Brown Butter Ice Cream


Everybody loves brown butter. Even if you don’t know what brown butter is, you love it. You will love it. 

Brown butter is basically caramelized butter. The milk solids in the butter toast and brown, giving a whole new flavour profile. Think about plain granulated sugar. Now think of caramel. Both are sugar, but they are wildly different from each other in all other aspects. It’s the same with brown butter. It’s still butter technically, but there are complex and rich flavours going on in there now. You wouldn’t have butter ice cream, but you can certainly have brown butter ice cream.




The Maillard reaction is your best friend, no matter who you are. It’s what makes things taste good. That delicious mouth-watering smell of a steak on a grill? Maillard reaction. The depth of flavour in caramel? Maillard reaction. The smooth and dark taste of well-roasted coffee? Maillard reaction. 



Science lesson! The Maillard reaction is actually a complex series of chemical reactions involving amino acids during heating, usually around 155 to 160 degrees celsius. It is similar to caramelization, but they are actually two different things, as the Maillard reaction involves amino acids. The process of the reaction creates thousands of different flavour compounds, which in turn create more flavour compounds. That’s what roasted, toasted, and browned things have more flavour than their raw counterparts.




Back to brown butter. When added to cream, egg yolks, and sugar, it becomes something extraordinary. It’s creamy, nutty, smooth, and downright decadent. I mean, brown butter and ice cream, together. Really. I’ve gone a bit far here, don’t you think?

Just kidding. Not too far at all. 





Brown Butter Ice Cream
Recipe from Frozen Desserts


Brown Butter

200 g unsalted butter, soft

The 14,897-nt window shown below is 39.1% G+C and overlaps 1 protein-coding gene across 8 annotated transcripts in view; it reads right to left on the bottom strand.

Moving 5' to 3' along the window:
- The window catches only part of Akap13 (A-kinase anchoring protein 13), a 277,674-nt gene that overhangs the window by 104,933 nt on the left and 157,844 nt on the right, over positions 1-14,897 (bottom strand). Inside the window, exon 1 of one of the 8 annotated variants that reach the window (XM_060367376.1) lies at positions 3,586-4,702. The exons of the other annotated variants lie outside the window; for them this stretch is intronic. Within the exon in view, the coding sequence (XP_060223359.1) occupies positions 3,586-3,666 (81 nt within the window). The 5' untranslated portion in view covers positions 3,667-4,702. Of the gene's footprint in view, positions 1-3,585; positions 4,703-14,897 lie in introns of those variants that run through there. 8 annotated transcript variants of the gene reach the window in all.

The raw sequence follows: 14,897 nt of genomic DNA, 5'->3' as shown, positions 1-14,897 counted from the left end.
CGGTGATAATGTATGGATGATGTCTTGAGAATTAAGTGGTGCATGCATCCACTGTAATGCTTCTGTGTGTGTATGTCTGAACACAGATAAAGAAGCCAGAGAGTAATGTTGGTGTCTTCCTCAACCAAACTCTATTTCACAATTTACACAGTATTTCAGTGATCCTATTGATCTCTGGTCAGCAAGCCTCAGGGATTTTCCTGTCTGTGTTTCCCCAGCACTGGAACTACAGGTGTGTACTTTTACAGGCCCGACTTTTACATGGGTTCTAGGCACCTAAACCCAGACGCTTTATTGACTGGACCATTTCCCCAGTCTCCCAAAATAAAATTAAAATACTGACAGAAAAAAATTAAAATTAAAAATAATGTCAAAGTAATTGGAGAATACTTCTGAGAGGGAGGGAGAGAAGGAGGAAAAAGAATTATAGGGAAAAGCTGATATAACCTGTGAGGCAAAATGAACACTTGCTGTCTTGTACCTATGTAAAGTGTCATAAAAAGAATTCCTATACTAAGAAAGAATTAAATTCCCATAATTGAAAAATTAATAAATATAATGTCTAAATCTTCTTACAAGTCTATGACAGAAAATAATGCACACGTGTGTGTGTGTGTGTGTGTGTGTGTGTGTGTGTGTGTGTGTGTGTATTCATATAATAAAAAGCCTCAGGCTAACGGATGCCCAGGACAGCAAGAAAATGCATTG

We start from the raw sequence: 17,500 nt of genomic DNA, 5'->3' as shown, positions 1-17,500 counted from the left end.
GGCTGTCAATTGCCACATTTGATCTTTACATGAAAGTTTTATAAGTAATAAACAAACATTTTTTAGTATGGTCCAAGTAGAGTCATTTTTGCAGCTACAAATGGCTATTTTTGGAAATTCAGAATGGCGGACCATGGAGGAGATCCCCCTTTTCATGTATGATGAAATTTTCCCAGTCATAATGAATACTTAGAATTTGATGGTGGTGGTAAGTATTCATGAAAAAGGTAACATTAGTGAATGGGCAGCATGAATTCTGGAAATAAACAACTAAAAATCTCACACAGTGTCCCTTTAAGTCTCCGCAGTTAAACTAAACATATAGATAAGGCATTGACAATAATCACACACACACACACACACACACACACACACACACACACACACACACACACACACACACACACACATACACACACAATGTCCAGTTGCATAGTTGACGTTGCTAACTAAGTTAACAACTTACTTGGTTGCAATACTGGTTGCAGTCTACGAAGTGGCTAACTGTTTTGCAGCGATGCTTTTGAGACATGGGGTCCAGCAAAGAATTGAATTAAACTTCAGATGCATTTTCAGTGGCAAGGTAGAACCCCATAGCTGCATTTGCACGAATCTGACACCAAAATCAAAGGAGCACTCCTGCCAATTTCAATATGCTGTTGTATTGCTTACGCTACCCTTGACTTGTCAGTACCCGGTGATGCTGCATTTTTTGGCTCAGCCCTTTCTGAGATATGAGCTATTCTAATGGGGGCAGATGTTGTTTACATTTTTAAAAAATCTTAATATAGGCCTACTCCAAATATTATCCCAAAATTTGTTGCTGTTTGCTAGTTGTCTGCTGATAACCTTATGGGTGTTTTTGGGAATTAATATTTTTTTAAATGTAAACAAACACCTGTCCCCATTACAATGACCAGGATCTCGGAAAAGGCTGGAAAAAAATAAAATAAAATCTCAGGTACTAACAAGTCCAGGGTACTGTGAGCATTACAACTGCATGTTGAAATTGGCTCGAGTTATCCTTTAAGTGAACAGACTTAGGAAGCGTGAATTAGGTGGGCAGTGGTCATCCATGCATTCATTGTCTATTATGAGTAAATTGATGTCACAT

Ice Cream

686 g skim milk
160 g sugar
74 g egg yolks
80 g brown butter


For the brown butter, place the butter in a saucepan over high heat; melt and cook the butter until the milk solids start to caramelize. They will smell like toasted hazelnuts (which is why brown butter is also known as "beurre noisette").

Cool the butter to room temperature.

Place the milk in a saucepan along with half of the sugar (80 g). Place over high heat and stir to dissolve some of the sugar. While this mix comes to a boil, place the egg yolks and the remainder of the sugar (80 g) in a bowl. Whisk until it becomes a uniform mass.

Once the liquid comes to a boil, slowly pour half of it into the egg yolk-sugar mixture while whisking constantly. Once half of the liquid has been tempered with the egg yolk-sugar mixture, pour the contents of the bowl back into the saucepan while whisking constantly and turn the heat down to medium or medium-low. Whisk constantly until the mixture reaches 76 C/ 170 F. At this temperature, the mixture reaches a consistency called nappe, or "coat".

Add the brown butter to the ice cream base when it is just made and it is still hot. Add the brown butter in liquid form, not when it is solid. Whisk thoroughly to completely incorporate the brown butter.

Strain the base through a fine-mesh strainer and cool over an ice bath. Once it has come to room temperature, transfer to a clean bowl, place a piece of plastic wrap directly on the surface to prevent a skim from forming, and refrigerate overnight. 

Once the base has aged, strain again through a fine-mesh strainer. Churn to the ice cream according to the manufacturers instructions.

Place into a pre-chilled container and place a piece of plastic wrap directly on the surface to prevent freezer burn. Freeze until hard, at least 2 hours. 


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